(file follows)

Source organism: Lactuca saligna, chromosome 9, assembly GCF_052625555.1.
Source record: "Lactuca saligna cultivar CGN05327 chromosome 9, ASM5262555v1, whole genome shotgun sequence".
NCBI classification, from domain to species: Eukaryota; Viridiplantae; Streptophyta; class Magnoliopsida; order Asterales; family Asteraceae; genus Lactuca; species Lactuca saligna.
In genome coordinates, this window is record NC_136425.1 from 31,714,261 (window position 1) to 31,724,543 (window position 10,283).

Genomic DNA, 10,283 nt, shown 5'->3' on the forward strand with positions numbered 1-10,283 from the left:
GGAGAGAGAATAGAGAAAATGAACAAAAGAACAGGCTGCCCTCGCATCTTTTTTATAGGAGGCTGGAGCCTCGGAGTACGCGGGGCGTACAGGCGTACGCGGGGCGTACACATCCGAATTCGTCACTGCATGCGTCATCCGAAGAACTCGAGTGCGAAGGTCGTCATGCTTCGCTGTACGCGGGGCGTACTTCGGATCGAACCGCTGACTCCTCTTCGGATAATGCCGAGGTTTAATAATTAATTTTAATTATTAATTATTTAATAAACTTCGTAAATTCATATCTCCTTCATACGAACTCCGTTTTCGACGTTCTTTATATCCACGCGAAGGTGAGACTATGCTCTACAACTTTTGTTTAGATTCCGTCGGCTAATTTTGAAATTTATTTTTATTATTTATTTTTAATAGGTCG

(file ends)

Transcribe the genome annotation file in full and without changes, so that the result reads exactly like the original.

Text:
Source organism: Lactuca saligna, chromosome 9, assembly GCF_052625555.1.
Source record: "Lactuca saligna cultivar CGN05327 chromosome 9, ASM5262555v1, whole genome shotgun sequence".
NCBI classification, from domain to species: Eukaryota; Viridiplantae; Streptophyta; class Magnoliopsida; order Asterales; family Asteraceae; genus Lactuca; species Lactuca saligna.
In genome coordinates, this window is record NC_136425.1 from 31,714,261 (window position 1) to 31,724,543 (window position 10,283).

Genomic DNA, 10,283 nt, shown 5'->3' on the forward strand with positions numbered 1-10,283 from the left:
GGAGAGAGAATAGAGAAAATGAACAAAAGAACAGGCTGCCCTCGCATCTTTTTTATAGGAGGCTGGAGCCTCGGAGTACGCGGGGCGTACAGGCGTACGCGGGGCGTACACATCCGAATTCGTCACTGCATGCGTCATCCGAAGAACTCGAGTGCGAAGGTCGTCATGCTTCGCTGTACGCGGGGCGTACTTCGGATCGAACCGCTGACTCCTCTTCGGATAATGCCGAGGTTTAATAATTAATTTTAATTATTAATTATTTAATAAACTTCGTAAATTCATATCTCCTTCATACGAACTCCGTTTTCGACGTTCTTTATATCCACGCGAAGGTGAGACTATGCTCTACAACTTTTGTTTAGATTCCGTCGGCTAATTTTGAAATTTATTTTTATTATTTATTTTTAATAGGTCG